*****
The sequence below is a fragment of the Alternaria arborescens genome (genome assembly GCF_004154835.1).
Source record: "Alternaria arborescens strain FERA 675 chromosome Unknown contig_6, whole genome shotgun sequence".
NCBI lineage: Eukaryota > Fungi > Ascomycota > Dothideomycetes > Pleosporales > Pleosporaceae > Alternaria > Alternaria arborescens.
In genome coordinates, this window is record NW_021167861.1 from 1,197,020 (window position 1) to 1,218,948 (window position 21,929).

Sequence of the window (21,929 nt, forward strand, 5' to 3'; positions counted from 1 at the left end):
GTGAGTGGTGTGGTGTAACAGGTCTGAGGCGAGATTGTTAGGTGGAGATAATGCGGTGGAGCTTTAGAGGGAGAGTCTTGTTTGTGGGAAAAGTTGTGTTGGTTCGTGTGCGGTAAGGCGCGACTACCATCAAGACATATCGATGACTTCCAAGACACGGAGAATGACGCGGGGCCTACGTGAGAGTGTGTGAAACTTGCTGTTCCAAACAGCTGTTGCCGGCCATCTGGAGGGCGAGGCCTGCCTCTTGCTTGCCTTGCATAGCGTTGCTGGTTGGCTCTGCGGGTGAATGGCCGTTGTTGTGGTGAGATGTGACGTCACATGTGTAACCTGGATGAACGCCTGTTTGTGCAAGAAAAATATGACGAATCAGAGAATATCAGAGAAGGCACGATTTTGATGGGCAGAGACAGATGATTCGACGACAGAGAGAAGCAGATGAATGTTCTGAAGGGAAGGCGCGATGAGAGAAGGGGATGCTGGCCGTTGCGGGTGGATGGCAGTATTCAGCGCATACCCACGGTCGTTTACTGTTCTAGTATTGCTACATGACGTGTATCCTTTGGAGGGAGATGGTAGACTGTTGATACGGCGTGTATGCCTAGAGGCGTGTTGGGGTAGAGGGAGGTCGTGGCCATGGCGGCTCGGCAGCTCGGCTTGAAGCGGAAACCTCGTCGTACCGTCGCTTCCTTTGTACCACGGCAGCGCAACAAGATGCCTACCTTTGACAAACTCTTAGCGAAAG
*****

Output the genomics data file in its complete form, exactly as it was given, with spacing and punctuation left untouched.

The sequence below is a fragment of the Alternaria arborescens genome (genome assembly GCF_004154835.1).
Source record: "Alternaria arborescens strain FERA 675 chromosome Unknown contig_6, whole genome shotgun sequence".
NCBI lineage: Eukaryota > Fungi > Ascomycota > Dothideomycetes > Pleosporales > Pleosporaceae > Alternaria > Alternaria arborescens.
In genome coordinates, this window is record NW_021167861.1 from 1,197,020 (window position 1) to 1,218,948 (window position 21,929).

Sequence of the window (21,929 nt, forward strand, 5' to 3'; positions counted from 1 at the left end):
GTGAGTGGTGTGGTGTAACAGGTCTGAGGCGAGATTGTTAGGTGGAGATAATGCGGTGGAGCTTTAGAGGGAGAGTCTTGTTTGTGGGAAAAGTTGTGTTGGTTCGTGTGCGGTAAGGCGCGACTACCATCAAGACATATCGATGACTTCCAAGACACGGAGAATGACGCGGGGCCTACGTGAGAGTGTGTGAAACTTGCTGTTCCAAACAGCTGTTGCCGGCCATCTGGAGGGCGAGGCCTGCCTCTTGCTTGCCTTGCATAGCGTTGCTGGTTGGCTCTGCGGGTGAATGGCCGTTGTTGTGGTGAGATGTGACGTCACATGTGTAACCTGGATGAACGCCTGTTTGTGCAAGAAAAATATGACGAATCAGAGAATATCAGAGAAGGCACGATTTTGATGGGCAGAGACAGATGATTCGACGACAGAGAGAAGCAGATGAATGTTCTGAAGGGAAGGCGCGATGAGAGAAGGGGATGCTGGCCGTTGCGGGTGGATGGCAGTATTCAGCGCATACCCACGGTCGTTTACTGTTCTAGTATTGCTACATGACGTGTATCCTTTGGAGGGAGATGGTAGACTGTTGATACGGCGTGTATGCCTAGAGGCGTGTTGGGGTAGAGGGAGGTCGTGGCCATGGCGGCTCGGCAGCTCGGCTTGAAGCGGAAACCTCGTCGTACCGTCGCTTCCTTTGTACCACGGCAGCGCAACAAGATGCCTACCTTTGACAAACTCTTAGCGAAAG